Good intentions might not solve problems
A March 16 letter writer quipped: “You can bet your bottom dollar that the people who oppose increasing taxes on the rich will be the same ones against raising the minimum wage.”
I agree. It’s the same people who stayed awake though economics class. Both issues, although proposed with the noblest of intentions, would not only not solve the problem they are purported to solve, but more than likely would cause more harm through unintended consequences.
Less than 2 percent of the working population earns minimum wage, and less than 1 percent are older than 24. Raising the minimum wage leaves employers two options: Hire fewer workers, or raise prices to cover the added expense. Result: higher unemployment (mostly in the teenage population) or inflation.
As for taxing the rich, what do people think the rich do with their money? I’ll tell you what they do: They spend it, they invest it and they donate it. If you tax someone an additional $5,000 a year — and as a result they let their landscaper go, cut their charitable donations and reduce their investments, you’re left with an underemployed landscaper, an underfunded charity (that will need tax dollars to offset the gap) and higher interest rates for the rest of the population.
Both issues really speak to one question: What is the more efficient economic infrastructure — the government or the free-market economy? Or more simply: Who would you rather have investing your money — Warren Buffett or Mark Dayton?
Jon Dautel, Lakeville
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The more who say ‘yes,’ the better the stories
Thank you for sharing the inspiring story of Goffrey Duevel and the second chance at life he received through the gift of a heart (“Big-hearted man finally gets transplant,” Gail Rosenblum column, March 18). His story is inspiring to the thousands of people in need of an organ transplant. There are 163 people in Minnesota who, like Mr. Duevel, are in need of a lifesaving heart transplant. They wait with uncertainty and with hope that they will receive the gift of life.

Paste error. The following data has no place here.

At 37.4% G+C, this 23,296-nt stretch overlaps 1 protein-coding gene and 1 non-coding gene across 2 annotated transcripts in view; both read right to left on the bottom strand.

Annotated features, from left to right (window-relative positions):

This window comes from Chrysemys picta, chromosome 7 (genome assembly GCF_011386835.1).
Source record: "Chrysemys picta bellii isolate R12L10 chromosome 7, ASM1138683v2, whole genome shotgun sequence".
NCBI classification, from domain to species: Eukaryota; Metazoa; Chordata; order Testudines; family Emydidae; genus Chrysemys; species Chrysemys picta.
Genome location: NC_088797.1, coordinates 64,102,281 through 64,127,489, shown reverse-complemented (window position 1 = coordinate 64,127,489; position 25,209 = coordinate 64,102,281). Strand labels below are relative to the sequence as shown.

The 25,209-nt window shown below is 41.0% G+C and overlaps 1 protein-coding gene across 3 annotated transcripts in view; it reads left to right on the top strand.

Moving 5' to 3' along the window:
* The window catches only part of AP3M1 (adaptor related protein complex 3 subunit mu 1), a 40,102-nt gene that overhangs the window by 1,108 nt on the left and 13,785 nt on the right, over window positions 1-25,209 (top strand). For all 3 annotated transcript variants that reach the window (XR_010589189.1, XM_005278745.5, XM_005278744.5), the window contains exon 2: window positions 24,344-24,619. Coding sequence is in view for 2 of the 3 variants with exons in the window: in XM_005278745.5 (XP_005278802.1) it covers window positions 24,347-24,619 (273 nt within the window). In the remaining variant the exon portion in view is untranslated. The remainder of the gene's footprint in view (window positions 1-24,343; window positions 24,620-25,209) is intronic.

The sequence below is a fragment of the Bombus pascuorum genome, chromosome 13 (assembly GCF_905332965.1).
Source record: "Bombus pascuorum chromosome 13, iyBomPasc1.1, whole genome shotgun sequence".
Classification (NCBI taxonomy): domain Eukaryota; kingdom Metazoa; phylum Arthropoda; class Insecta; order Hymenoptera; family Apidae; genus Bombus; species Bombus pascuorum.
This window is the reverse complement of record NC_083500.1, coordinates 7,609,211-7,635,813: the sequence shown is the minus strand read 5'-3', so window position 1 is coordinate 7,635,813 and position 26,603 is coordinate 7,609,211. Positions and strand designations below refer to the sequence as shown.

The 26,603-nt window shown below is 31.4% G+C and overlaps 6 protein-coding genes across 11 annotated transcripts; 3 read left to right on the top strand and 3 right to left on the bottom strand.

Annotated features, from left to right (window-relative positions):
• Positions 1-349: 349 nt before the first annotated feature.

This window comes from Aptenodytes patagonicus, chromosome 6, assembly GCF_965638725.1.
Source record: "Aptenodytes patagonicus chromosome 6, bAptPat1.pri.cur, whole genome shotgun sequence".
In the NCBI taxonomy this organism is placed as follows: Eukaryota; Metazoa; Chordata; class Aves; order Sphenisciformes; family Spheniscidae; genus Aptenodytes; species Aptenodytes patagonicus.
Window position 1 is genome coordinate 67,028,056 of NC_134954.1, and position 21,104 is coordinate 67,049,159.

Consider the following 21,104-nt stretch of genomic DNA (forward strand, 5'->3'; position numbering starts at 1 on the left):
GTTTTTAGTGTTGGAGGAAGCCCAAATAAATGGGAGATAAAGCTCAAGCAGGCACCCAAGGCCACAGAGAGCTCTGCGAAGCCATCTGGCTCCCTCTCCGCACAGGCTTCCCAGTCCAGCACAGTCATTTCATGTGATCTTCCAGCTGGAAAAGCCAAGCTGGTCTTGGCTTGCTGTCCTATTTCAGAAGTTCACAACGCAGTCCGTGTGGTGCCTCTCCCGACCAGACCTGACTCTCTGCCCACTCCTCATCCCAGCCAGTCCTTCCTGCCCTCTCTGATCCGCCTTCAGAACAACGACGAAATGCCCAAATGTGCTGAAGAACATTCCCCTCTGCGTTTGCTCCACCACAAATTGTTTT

We are fortunate to have in our state three excellent heart transplant programs — the Mayo Clinic, University of Minnesota and Abbott-Northwestern Hospital. These programs have the expertise and ability to accept and care for some of the sickest patients. In 2012, they performed 80 heart transplants — more than any other year on record, and a 23 percent increase over the previous two years. Each of these transplants was made possible by a generous person or family who said “yes” to donation.
Minnesotans are impressively generous. Nearly 60 percent have registered as a donor and many more say “yes” to donation when presented with the opportunity. Matching a donated organ with a recipient is complex; we can best increase the number of transplants in our community by growing the number of people willing to give this precious gift. Minnesotans can visit www.DonateLifeMN.org to register to be a donor.
Susan Gunderson, St. Paul
The writer is CEO of LifeSource, a nonprofit organization focused on organ donation.
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The Opinion section is produced by the Editorial Department to foster discussion about key issues. The Editorial Board represents the institutional voice of the Star Tribune and operates independently of the newsroom.